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The Corner

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Who Are the Nihilists?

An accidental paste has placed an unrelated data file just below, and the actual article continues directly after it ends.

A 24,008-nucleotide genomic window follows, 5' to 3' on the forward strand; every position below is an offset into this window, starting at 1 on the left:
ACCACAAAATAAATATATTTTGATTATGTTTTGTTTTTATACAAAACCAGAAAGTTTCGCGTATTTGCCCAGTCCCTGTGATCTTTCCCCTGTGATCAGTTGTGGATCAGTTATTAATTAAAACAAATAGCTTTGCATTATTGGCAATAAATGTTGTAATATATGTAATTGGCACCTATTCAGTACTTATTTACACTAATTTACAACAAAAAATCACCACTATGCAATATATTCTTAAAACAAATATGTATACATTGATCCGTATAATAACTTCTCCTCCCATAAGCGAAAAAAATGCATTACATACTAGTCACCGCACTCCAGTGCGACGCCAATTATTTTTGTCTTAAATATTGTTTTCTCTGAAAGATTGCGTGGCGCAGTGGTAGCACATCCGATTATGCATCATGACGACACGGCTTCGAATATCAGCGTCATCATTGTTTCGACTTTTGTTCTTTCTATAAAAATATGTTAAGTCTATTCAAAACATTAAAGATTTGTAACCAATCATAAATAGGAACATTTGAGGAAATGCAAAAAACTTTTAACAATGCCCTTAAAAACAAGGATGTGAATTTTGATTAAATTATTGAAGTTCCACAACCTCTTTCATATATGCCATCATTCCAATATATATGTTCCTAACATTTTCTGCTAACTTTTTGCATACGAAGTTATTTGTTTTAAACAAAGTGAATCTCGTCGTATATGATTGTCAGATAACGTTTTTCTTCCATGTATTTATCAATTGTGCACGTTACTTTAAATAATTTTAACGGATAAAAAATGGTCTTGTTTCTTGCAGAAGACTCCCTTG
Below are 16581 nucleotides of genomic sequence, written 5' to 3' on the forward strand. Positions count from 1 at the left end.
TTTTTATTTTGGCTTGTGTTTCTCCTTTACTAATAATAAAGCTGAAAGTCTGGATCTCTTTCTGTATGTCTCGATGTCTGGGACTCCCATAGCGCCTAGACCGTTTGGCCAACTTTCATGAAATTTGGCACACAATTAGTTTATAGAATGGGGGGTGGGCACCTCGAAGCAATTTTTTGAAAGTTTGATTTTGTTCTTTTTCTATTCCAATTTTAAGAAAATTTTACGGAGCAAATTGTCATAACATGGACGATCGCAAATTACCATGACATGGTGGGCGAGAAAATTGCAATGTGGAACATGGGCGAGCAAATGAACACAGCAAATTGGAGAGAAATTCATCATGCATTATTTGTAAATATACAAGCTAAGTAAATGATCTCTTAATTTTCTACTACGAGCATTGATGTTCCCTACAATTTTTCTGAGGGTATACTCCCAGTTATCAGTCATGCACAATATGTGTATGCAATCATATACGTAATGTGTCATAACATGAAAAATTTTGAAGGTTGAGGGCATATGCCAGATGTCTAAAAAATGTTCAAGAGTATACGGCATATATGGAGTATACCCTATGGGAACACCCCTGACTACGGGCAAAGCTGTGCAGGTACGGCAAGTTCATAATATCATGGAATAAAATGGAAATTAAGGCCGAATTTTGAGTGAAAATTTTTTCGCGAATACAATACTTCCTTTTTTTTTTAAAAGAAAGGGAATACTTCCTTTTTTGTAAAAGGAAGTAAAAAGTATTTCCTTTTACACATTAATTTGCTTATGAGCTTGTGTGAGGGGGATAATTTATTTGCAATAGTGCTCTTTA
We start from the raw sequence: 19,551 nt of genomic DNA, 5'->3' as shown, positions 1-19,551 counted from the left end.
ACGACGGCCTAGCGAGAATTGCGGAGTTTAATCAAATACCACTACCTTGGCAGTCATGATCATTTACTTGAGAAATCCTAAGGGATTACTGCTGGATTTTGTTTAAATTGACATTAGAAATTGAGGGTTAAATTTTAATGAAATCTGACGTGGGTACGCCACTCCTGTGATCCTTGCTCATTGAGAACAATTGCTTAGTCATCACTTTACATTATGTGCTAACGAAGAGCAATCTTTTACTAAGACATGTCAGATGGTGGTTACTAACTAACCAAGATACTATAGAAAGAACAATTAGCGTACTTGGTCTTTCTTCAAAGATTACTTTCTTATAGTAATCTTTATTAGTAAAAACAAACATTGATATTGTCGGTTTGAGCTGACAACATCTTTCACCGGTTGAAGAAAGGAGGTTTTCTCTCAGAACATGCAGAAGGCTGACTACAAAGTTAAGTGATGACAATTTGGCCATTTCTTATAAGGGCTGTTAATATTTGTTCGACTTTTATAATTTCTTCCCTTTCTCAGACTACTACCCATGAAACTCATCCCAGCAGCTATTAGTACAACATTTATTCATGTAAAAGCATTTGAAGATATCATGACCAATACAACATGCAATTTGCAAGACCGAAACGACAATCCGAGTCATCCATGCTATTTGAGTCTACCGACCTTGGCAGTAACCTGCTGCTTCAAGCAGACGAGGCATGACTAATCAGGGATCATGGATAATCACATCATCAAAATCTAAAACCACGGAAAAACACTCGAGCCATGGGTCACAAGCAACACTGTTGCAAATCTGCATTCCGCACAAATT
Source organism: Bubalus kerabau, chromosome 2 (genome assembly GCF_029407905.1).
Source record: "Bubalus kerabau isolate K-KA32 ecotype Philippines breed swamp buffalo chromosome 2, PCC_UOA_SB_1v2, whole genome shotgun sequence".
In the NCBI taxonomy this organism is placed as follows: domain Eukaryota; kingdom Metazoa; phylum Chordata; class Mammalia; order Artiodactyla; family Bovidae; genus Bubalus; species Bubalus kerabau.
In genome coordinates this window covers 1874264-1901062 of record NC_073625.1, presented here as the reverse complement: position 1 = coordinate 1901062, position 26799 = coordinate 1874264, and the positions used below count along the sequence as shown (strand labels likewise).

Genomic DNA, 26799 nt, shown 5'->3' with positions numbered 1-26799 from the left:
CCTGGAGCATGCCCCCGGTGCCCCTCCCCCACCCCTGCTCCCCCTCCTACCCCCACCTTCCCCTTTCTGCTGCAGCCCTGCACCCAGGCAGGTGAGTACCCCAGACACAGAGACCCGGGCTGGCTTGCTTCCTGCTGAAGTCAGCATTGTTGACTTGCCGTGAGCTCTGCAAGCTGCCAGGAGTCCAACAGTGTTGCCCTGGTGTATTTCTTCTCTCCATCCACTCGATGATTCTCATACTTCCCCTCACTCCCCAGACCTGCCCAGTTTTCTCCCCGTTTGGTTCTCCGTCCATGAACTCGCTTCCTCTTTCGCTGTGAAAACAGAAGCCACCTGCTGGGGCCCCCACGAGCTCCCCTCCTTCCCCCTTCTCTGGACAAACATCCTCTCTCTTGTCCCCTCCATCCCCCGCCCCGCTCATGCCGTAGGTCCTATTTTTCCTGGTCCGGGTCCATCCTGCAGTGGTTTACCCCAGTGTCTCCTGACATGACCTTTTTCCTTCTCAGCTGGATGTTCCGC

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A common charge is that the tea party was terrorist-like in its willingness to bring the fiscal system to a halt to enforce some sort of limits on new debt. I say ‘common’ since the vice president of the United States purportedly put his own brand on that slur. But tea-party efforts to control the spending were belated and reactive; the real nihilism comes from those who apparently wanted no limits on the debt they might run up and had no plan to pay it back. In one formula, we are borrowing  $4 billion a day and have run up nearly $5 trillion in the first three years of this administration. To define questioning a debt of $16 trillion as heartless cutting is unhinged. The country is now in a surreal cycle of borrowing gargantuan amounts of money, and then almost automatically going ballistic should anyone suggest that we trim any of the new borrowing. Every new dollar borrowed instinctively becomes ossified and sacrosanct; as the hysteria arises not over the old baseline figures, but trimming the proposed rate of new borrowing. At what point would Obama and his team, if unchallenged, have stopped borrowing on their own? And at what point would they be happy with increasing taxes? If some in a New York or California are currently paying 45–50 percent in local, state, and federal income taxes, aside from payroll taxes, should they pay 60 percent or 70 percent — or should 5 percent of households begin to pay 70, 80, or 90 percent of the aggregate tax burden? And of course, these are just the fiscal sides of the argument; lost entirely in the focus over money is whether the new trillions are needed and well spent. Few these days even ask whether $3.6 trillion in its entirety is critical — whether the federal largess  improves American life, has no effect, or makes things worse. The massive borrowers are the real anarchists who apparently want to print money to the point that it is rendered of little value, or so gorge the government beast that vast new redistributive taxes will be necessary — an apparently good end, in and of itself, or create incentives and punishments through new formulas of federal spending and taxes that vastly alter the conduct of present-day American life. Reactionary nihilism best describes any who want to take the old welfare state of the 1960s and expand it to the point of implosion.



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